Overview, EE 122 / Fall 2007
This is an undergraduate level course on computer networking. The goal is
to teach the fundamental concepts and principles for today's networks and
how to apply those concepts, with strong emphasis on the global Internet.
The course will cover a wide range of topics, including: packet switching,
addressing, control, and routing; transport protocols, reliability,
performance issues, quality of service, and congestion control; link
technologies, bridges, and switches; applications such as email, the Web,
and file transfer; network attacks and defenses; mechanisms to control
traffic; and overlays and peer-to-peer networking.
Required: CS 61A, 61B, Math 53 or 54, and knowledge of C or C++.
You should know programming, data structures, and software engineering.
In terms of mathematics, your algebra should be very solid, you need
to know basic probability, and you should be comfortable with
thinking abstractly. The TAs will spend very
little time reviewing material that is not specific to networking.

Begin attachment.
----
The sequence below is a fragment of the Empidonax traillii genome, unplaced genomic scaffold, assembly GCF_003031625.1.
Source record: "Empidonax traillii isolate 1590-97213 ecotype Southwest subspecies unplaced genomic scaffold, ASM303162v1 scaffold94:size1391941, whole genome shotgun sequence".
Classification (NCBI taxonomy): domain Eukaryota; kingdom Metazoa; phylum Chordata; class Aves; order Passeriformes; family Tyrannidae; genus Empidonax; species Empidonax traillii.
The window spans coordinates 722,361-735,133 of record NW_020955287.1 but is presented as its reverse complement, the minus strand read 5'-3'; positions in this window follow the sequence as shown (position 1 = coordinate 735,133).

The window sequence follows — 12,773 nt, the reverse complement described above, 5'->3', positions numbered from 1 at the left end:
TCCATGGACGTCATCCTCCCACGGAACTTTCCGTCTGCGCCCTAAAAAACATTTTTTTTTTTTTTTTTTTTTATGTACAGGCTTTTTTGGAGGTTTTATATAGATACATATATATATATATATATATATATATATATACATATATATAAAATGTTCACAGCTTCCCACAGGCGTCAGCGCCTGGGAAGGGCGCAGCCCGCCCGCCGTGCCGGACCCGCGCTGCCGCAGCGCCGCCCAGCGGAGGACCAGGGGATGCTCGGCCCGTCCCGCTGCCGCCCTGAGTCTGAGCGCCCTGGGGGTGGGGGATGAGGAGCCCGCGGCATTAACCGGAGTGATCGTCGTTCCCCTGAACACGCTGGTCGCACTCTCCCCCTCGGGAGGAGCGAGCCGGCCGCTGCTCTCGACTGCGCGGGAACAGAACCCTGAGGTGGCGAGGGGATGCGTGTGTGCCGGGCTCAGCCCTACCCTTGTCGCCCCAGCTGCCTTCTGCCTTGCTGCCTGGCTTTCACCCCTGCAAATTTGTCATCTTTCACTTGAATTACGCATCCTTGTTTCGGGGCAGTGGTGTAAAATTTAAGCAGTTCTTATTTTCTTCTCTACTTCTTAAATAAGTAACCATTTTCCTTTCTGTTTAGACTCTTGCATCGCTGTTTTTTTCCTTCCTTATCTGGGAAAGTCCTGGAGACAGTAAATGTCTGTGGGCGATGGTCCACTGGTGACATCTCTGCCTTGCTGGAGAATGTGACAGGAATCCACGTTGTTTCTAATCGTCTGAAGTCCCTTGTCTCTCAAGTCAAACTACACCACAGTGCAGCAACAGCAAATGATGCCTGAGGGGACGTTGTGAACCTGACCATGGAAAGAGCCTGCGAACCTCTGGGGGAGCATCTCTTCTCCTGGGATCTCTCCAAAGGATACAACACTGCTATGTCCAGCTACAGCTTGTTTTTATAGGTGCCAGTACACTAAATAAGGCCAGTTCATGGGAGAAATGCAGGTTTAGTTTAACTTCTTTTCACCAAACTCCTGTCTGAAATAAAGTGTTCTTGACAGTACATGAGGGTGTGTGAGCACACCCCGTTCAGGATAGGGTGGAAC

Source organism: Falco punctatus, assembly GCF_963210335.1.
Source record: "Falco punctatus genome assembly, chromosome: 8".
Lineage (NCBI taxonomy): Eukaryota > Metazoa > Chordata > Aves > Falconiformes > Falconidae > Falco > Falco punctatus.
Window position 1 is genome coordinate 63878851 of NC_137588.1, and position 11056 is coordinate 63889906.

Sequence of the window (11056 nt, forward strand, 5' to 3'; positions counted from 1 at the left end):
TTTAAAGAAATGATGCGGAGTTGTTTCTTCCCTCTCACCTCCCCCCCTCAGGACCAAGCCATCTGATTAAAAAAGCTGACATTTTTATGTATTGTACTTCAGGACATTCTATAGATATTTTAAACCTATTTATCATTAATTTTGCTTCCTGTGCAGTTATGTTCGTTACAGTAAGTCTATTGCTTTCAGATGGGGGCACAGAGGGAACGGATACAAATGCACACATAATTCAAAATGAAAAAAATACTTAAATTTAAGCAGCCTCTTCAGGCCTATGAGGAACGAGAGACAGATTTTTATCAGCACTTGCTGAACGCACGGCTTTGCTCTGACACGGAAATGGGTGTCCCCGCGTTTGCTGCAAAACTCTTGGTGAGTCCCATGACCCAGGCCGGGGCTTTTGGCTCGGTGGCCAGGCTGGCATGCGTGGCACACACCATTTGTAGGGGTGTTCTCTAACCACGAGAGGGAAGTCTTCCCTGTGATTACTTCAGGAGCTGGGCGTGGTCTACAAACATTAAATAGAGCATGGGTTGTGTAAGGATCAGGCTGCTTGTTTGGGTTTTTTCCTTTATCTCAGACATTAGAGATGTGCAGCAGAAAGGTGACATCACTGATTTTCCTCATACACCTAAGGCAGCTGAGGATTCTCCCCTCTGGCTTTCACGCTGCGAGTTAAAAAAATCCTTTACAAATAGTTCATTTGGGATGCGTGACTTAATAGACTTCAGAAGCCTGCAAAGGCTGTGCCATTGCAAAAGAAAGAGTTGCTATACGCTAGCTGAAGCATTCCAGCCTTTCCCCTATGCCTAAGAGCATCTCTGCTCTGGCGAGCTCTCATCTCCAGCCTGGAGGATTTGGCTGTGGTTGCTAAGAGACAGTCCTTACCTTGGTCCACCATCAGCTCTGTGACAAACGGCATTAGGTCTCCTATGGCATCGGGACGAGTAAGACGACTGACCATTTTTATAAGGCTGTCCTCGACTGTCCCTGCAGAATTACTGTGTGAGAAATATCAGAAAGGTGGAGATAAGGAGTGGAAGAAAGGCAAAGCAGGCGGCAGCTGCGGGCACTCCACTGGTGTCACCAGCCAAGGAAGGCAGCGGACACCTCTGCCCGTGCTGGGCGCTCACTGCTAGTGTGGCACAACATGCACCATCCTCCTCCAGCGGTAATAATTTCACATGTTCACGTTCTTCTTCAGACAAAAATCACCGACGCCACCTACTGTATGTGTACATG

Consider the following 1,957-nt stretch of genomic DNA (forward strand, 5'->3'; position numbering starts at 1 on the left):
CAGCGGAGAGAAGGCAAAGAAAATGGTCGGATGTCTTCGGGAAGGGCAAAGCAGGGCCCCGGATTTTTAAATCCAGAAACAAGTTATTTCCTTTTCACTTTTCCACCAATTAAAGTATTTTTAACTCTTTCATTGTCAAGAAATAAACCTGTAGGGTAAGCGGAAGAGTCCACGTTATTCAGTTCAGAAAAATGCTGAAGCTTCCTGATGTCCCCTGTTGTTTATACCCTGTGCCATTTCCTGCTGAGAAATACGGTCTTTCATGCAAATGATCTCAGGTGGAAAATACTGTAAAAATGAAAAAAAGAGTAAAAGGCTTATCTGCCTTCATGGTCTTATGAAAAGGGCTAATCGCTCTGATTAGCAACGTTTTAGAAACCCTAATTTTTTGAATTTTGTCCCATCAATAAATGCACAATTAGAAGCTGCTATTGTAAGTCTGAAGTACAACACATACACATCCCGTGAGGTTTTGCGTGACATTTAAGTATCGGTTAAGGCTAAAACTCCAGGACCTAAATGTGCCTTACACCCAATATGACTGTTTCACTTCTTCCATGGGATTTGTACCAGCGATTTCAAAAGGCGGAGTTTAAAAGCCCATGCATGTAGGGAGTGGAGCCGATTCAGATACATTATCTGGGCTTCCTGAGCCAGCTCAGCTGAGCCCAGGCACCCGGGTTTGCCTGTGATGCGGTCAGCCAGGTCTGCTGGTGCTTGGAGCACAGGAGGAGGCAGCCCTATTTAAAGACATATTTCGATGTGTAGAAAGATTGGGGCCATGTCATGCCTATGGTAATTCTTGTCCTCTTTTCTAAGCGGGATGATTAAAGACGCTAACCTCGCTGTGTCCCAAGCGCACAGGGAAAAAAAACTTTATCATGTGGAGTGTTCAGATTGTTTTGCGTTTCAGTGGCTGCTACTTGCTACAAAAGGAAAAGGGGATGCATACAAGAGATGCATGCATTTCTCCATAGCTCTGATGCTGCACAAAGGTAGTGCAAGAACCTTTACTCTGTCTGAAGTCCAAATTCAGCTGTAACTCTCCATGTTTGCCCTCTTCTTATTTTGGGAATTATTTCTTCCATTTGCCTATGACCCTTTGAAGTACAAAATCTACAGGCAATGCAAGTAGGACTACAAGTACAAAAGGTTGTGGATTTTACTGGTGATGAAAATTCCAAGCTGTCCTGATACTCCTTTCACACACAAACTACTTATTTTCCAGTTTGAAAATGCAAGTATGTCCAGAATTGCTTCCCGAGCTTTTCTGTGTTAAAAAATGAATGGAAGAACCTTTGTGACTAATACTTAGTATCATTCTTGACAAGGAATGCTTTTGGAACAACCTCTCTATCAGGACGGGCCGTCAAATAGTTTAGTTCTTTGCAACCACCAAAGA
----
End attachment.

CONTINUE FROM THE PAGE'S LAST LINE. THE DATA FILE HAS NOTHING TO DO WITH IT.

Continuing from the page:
We assume that you either know the material covered in those courses, or
are willing to learn the material as necessary. We won't cover
any of this material in lecture.
- UNIX Network Programming,
Volume 1: The Sockets Networking API, 3rd Edition
by W. Richard Stevens, Bill Fenner, and Andrew M. Rudoff, Addison-Wesley,
Illustrated, Volume 1: The Protocols, by W.
Excellent explanations, but from 1993, so now quite dated.
Students enrolled in the class will be given an instructional
account, ee122-??@cory. Account forms will be handed out at
the first lecture (if you did not receive an account form, see your
TA). Most of
the Unix systems have cross-mounted file systems, so you can
generally work on other EECS Unix systems. Your final run
for each assignment must be done under that account, and must run on